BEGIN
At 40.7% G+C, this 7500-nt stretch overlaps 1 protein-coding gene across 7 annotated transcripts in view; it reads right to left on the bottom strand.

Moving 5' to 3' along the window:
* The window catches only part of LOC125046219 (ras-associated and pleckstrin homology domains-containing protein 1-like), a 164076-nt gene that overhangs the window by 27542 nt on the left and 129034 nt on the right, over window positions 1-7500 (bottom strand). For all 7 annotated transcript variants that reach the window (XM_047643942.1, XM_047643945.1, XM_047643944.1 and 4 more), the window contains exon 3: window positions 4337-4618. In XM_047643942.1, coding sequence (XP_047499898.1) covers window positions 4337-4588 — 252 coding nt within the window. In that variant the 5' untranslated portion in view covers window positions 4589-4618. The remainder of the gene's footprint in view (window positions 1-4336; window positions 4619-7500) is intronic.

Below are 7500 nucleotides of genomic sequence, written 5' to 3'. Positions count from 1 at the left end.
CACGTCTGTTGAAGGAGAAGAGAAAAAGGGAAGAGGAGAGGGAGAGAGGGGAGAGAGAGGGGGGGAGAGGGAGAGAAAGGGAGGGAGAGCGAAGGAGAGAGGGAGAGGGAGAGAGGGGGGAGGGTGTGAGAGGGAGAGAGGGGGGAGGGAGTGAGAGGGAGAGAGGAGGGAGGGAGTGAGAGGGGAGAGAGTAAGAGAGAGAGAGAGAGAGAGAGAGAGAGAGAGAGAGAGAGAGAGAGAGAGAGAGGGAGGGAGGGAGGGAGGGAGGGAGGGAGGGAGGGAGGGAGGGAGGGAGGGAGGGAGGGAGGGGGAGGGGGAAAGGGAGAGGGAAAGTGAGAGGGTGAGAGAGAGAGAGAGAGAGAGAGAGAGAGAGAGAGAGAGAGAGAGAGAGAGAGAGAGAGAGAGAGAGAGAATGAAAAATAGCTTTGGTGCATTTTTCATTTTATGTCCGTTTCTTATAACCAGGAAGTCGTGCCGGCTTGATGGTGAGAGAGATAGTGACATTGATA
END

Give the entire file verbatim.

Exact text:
At 40.7% G+C, this 7500-nt stretch overlaps 1 protein-coding gene across 7 annotated transcripts in view; it reads right to left on the bottom strand.

Moving 5' to 3' along the window:
* The window catches only part of LOC125046219 (ras-associated and pleckstrin homology domains-containing protein 1-like), a 164076-nt gene that overhangs the window by 27542 nt on the left and 129034 nt on the right, over window positions 1-7500 (bottom strand). For all 7 annotated transcript variants that reach the window (XM_047643942.1, XM_047643945.1, XM_047643944.1 and 4 more), the window contains exon 3: window positions 4337-4618. In XM_047643942.1, coding sequence (XP_047499898.1) covers window positions 4337-4588 — 252 coding nt within the window. In that variant the 5' untranslated portion in view covers window positions 4589-4618. The remainder of the gene's footprint in view (window positions 1-4336; window positions 4619-7500) is intronic.

Below are 7500 nucleotides of genomic sequence, written 5' to 3'. Positions count from 1 at the left end.
CACGTCTGTTGAAGGAGAAGAGAAAAAGGGAAGAGGAGAGGGAGAGAGGGGAGAGAGAGGGGGGGAGAGGGAGAGAAAGGGAGGGAGAGCGAAGGAGAGAGGGAGAGGGAGAGAGGGGGGAGGGTGTGAGAGGGAGAGAGGGGGGAGGGAGTGAGAGGGAGAGAGGAGGGAGGGAGTGAGAGGGGAGAGAGTAAGAGAGAGAGAGAGAGAGAGAGAGAGAGAGAGAGAGAGAGAGAGAGAGAGAGAGGGAGGGAGGGAGGGAGGGAGGGAGGGAGGGAGGGAGGGAGGGAGGGAGGGAGGGAGGGAGGGGGAGGGGGAAAGGGAGAGGGAAAGTGAGAGGGTGAGAGAGAGAGAGAGAGAGAGAGAGAGAGAGAGAGAGAGAGAGAGAGAGAGAGAGAGAGAGAGAGAGAGAATGAAAAATAGCTTTGGTGCATTTTTCATTTTATGTCCGTTTCTTATAACCAGGAAGTCGTGCCGGCTTGATGGTGAGAGAGATAGTGACATTGATA